Day 6: London Zoo
We decided to take a cab to the London Zoo because it was steadily drizzling, and none of us felt up to our usual gymnastics on elevators and escalators with the stroller in tow. Besides, we wanted to remind ourselves of how the city above-ground looked like, because really, the bowels of the earth look very similar whichever country you go to. (It’s black and whizzes past.)
We were quite thrilled at how bad the traffic was (just like home!); and were further rewarded by glimpses of a lot of places we might’ve visited had we enough time.
Once we got there, I asked the lovely lady in a headscarf at the counter if the animals come out in the rain. She didn’t make any false promises but told us a lot of them had shelters you could see into. Well. That just had to be good enough for us. We consulted the map and decided to go into the aquarium first. I wondered aloud to Jeet if Mia would have fun, if she would connect the images of animals that she saw every day in her books with the real thing. Perhaps we shall roll an uncomprehending toddler from enclosure to enclosure, and eventually beat a hasty retreat after she gets fed up and cranky like she did at the museums. (Horrifying descriptions of which are coming up soon.)
“PHISHEEEE!!!” the words reverberated off the walls of the aquarium. “Phishy, phishy, phisheeee!” Several fish ceased operations and looked over their shoulders at the racket. I saw a distinct expression of alarm on a passing squid. There were about 30,000 different types of underwater animals and Mia greeted each individually.
The aquarium was a resounding hit; so we looked forward to how the petting zoo would be received. I had no intention of letting Mia touch any of the animals. (Little Mr. Snot-Boy had done enough to sabotage our trip, I didn’t need pig-induced allergies to aggravate matters.) Fortunately, she seemed to share my opinion; and examined the enormous, hairy pigs rooting around in their enclosure with a dispassionate eye. “Bow-bow.” She declared dismissively.
The goats were disappointing bow-bows too. The camels were, in her opinion, amusing bow-bows.
She firmly disagreed with me when I said the lovely Sumatran tigers were miaow-maows. “Bow-BOW!” she corrected me loudly. (We were not in the petting zoo anymore, in case you were worrying.)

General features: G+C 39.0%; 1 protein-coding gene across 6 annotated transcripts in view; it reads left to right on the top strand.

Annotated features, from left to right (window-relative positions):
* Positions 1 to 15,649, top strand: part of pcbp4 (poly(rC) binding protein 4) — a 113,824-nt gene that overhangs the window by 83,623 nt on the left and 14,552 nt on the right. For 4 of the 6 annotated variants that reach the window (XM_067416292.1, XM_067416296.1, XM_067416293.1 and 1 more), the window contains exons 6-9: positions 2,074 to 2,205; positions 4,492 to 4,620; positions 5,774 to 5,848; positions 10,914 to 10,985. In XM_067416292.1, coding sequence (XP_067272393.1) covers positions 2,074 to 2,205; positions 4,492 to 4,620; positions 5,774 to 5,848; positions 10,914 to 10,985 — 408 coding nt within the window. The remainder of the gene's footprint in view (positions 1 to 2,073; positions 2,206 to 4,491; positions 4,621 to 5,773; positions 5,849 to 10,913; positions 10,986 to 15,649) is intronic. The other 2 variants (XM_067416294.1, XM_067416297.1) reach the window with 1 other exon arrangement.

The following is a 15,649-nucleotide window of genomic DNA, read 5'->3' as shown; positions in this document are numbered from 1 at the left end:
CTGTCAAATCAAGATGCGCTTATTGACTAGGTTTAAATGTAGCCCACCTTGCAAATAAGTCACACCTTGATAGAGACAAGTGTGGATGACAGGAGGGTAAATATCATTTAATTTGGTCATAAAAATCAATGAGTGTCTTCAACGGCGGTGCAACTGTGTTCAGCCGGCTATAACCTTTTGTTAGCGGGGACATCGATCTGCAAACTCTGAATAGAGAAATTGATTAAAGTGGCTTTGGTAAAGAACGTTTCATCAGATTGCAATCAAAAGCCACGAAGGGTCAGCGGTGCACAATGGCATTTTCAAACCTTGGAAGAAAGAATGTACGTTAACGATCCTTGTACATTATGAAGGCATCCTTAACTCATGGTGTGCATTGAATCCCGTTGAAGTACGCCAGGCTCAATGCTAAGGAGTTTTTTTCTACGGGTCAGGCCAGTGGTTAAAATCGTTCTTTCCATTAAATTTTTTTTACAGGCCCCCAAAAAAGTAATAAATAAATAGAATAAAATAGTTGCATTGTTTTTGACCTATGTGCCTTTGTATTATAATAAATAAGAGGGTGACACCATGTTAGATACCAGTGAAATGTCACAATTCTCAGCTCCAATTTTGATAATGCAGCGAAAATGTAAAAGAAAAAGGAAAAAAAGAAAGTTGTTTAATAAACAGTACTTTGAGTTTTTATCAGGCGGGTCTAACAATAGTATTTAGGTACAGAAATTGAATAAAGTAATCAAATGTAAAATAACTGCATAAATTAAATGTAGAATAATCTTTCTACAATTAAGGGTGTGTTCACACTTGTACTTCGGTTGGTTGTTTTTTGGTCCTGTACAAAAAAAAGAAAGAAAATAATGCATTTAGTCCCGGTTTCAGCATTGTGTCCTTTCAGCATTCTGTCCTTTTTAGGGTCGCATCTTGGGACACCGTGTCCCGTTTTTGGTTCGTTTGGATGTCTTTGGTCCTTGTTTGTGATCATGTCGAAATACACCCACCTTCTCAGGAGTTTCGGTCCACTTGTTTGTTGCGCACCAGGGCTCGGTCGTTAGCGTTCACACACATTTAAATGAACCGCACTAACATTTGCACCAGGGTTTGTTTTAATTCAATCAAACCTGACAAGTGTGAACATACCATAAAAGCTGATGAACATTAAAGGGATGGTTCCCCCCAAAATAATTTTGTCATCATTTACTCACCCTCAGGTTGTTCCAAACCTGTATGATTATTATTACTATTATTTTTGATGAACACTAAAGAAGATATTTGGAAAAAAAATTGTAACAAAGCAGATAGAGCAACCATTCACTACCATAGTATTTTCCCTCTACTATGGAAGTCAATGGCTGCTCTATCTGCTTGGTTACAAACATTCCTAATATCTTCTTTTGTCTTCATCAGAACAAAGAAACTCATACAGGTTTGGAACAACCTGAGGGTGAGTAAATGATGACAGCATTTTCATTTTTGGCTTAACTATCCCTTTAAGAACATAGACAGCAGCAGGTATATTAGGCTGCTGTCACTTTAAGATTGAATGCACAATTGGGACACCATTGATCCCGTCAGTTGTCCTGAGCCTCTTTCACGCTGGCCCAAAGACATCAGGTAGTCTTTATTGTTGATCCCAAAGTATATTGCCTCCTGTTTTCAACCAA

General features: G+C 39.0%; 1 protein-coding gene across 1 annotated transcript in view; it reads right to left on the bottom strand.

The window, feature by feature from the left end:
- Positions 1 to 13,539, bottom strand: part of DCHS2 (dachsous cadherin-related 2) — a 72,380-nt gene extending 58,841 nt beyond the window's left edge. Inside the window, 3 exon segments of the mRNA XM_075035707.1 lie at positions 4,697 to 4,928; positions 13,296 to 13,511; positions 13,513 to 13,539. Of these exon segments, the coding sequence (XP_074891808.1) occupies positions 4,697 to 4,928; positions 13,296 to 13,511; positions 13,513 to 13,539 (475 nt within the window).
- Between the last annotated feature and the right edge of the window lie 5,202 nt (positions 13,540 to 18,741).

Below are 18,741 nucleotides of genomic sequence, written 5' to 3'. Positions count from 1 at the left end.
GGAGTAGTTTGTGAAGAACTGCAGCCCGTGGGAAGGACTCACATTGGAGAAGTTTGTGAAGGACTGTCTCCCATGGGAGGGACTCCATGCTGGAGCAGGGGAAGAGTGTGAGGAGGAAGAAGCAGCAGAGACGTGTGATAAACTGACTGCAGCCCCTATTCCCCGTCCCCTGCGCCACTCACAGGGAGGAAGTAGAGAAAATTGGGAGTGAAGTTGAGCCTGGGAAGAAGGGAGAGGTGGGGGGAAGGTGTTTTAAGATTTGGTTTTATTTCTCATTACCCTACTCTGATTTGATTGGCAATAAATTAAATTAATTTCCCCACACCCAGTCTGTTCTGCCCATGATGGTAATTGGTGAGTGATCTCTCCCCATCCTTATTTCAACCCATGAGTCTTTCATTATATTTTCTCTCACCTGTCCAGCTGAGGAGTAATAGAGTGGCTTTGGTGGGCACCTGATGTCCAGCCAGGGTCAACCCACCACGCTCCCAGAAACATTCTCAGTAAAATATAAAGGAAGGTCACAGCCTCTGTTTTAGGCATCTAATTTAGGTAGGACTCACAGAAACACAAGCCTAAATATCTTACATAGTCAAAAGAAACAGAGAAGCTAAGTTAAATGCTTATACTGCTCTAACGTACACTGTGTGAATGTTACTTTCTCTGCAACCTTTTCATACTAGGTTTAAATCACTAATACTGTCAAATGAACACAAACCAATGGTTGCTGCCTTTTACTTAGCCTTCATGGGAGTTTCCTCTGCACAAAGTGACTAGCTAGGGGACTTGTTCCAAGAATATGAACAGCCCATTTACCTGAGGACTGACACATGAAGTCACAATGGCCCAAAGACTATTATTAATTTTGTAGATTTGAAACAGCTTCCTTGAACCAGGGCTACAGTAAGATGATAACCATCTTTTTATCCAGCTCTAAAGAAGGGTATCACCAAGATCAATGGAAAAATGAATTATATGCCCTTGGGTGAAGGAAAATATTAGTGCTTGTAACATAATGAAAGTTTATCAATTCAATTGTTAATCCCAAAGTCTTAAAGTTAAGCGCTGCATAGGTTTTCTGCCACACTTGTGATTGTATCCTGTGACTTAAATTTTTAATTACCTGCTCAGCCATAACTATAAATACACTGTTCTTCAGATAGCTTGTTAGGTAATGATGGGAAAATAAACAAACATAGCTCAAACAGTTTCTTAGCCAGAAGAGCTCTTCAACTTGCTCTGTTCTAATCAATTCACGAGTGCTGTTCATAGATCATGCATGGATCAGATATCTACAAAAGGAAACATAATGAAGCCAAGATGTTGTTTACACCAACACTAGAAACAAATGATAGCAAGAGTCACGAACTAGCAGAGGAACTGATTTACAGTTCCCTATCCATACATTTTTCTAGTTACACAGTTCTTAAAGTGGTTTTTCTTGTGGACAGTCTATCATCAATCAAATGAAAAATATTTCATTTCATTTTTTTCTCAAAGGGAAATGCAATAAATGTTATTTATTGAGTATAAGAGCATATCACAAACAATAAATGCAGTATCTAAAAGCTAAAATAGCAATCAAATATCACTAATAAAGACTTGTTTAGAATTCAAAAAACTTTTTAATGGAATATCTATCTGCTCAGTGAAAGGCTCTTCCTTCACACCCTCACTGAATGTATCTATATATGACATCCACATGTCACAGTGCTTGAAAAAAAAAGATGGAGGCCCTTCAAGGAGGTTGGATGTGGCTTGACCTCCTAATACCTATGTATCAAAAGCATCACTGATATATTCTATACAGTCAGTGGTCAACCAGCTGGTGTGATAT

Coming from the land of tigers, and thus an automatic tiger-expert; I struck up a knowledgeable conversation with the zoo-keeper in charge of the big cats. “Excuse me, do these tigers come from India?”
“No, these are Sumatran tigers, they’re smaller and more orange.”
Yes, exactly, I nodded sagely. “The tigers I see in India are much larger, and less orange. Well, I don’t exactly see any walking around you know…just national parks and places.”
She was the fresh-faced, blue-eyed kind of animal expert you always see on the discovery channel. I felt the need to impress. “So,” I narrowed my eyes shrewdly, “do you conduct any breeding programs?”
She enthusiastically explained the various programs they have undertaken. “But.” She continued, “we put them in different enclosures except when our female comes in season because they’re essentially solitary animals. Our male feels the need to keep trying, and our female gets very irritated.”
“Ah,” I said faintly, an appropriate response eluding me. I wondered whether the tigers enjoyed being gossiped about in this fashion, and hurried on to visit the aviary.
A cry of “ka-kaa”, “ka-kaa” would erupt from the stroller whenever we spotted a bird. Mia looked around the moist tropical domes with rapt attention, as ka-kaas danced across our path or flapped overhead.
Further on, the pygmy hippopotamus looked depressed as it inched along. I could empathize. Everyone peering at it and laughing about how fat and funny-looking it was. Mia looked confused and a little upset, like she didn’t know which of her four categories to slot it in. She had the same reaction for the gorilla, who was so human-looking that she probably wondered why the hairy guy was sitting in a tree, eating leaves.
We had had some trouble finding the gorilla enclosure, though we seemed to pass endless monkeys. (Finally some miaow-miaows in a sea of bow-bows, according to our young biologist.) We approached a group of young men in the khaki zoo uniform, who were standing around talking. “Could you please tell us how to get to the gorilla?” we asked desperately. One guy slapped another on the back, “Here he is!” he grinned.
“I mean the one in a cage.”
“This one just escaped!” Twinkling green eyes and a sense of humour. I resolved to be a zoo-whatsit in my next life. However, armed with directions (“It’s right there! You can't miss it...”) we had to satisfy ourselves with a much hairier specimen -- our last call before putting the zoo behind us to visit an old, old friend who lived in London.